• USMC Steve says:

      HOw exactly would a civilian employer know this? Most of them know absolutely nothing about military service. The VA isn’t going to send out a notice card to potential employers telling them that the service member is getting this service.

    • desert says:

      Exactly what I was thinking, not only that, but the dumocraps will somehow turn that so those veterans can’t own a weapon!! They have already tried that and the stinking NRA backed them up! I dumped NRA that day and joined Gun Owners of America!

      • johnq says:

        Think of a job in law enforcement. If you fail to reveal this happy little tidbit, you get flushed from the recruitment process and banned from ever applying with that agency again. Other agencies will reach out to that agency and the ball rolls on…

  2. Rb325th says:

    Well meaning, but I think it is too much. Using a flamethrower to kill a spider.
    As was pointed out, suicide statistics show it affects a more substantial number of non combat Veterans.
    The demographics have also shown it to be close to being in line with the general population.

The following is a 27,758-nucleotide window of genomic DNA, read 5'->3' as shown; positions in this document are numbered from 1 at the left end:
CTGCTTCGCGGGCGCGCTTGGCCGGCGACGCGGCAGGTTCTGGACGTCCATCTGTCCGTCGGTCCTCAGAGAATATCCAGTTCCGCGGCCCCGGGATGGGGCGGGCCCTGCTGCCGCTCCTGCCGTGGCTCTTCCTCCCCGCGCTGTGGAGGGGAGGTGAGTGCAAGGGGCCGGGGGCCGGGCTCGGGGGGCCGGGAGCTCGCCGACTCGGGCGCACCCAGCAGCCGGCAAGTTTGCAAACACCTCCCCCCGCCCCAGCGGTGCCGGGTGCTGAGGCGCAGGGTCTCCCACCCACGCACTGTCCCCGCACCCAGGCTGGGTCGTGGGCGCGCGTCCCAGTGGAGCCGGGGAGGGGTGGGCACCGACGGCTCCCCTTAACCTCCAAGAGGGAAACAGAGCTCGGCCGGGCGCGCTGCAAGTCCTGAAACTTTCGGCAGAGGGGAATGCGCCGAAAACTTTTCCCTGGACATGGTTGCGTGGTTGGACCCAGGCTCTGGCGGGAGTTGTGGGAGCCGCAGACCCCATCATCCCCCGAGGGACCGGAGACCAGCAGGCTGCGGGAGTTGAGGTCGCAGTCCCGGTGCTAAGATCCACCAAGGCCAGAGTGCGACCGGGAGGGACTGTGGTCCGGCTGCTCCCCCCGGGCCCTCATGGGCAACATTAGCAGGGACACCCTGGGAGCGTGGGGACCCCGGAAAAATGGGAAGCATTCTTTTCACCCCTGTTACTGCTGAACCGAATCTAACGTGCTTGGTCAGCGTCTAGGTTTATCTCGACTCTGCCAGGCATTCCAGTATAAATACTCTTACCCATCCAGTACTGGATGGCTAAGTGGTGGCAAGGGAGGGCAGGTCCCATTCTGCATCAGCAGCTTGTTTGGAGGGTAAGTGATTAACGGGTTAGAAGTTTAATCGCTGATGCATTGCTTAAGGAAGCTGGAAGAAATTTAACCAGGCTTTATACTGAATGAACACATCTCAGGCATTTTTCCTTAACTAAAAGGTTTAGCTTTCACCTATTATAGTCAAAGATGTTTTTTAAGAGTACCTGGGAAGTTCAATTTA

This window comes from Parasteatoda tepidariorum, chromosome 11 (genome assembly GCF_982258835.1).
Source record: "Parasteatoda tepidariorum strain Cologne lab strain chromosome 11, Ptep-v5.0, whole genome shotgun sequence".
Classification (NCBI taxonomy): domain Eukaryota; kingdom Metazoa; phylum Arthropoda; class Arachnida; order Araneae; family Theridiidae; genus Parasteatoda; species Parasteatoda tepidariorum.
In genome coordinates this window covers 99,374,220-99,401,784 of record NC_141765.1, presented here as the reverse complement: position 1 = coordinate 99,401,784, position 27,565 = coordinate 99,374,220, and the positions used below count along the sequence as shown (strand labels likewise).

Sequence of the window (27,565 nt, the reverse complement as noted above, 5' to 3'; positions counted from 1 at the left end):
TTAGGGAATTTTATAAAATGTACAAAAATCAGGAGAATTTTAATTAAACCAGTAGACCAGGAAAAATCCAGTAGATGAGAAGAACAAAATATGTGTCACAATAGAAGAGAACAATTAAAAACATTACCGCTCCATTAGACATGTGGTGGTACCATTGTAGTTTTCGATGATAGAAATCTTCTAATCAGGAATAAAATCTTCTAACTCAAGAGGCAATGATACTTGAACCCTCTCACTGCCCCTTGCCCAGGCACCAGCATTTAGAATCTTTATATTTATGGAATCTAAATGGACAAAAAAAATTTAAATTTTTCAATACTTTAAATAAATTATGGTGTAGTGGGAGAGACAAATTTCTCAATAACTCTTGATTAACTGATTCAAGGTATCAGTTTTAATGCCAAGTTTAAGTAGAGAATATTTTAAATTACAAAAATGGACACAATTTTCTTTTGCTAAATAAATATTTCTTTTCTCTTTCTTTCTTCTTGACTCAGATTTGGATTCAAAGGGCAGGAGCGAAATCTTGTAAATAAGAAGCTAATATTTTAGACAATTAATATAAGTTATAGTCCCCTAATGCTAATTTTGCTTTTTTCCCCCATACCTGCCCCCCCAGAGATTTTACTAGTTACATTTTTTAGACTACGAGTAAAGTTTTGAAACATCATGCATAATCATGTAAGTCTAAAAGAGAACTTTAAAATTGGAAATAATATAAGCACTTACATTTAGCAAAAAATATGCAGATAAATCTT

Suicide among Veterans is real, but… I am all for getting the help to those Veterans who need it, but this a bit much.

    • Hondo says:

      Agreed. The default should be “opt in”, not “automatically enrolled with option to opt out”.

      I’m also concerned about the apparent disregard of any need to prove service-connection for mental issues. This seems to buy into the BS theory that “military service makes people crazy”. It doesn’t. Someone who can’t handle the military and goes off the deep end IMO almost always had issues prior to serving.

      In my experience, it’s exceedingly rare to find someone driven “over the edge” by military service. Affected and changed? Certainly. But stressful situations in civilian life does the same. Hell, even routine life affects and changes people; some can’t handle that.

      Just my $0.02 worth; YMMV.

      • HMCS(FMF) ret says:

        I’m with you, Hondo, on the “opt-in” option. My guess is that 90%+ of those that have served probably have no mental health issues related to our service. But, there may be some that find the challenges of going from military to civilian life overwhelming, especially those of us that have served for 20 years or longer. Having access to someone to help in that transition would be nice, but to make it a mandatory “opt-in” option is over the top.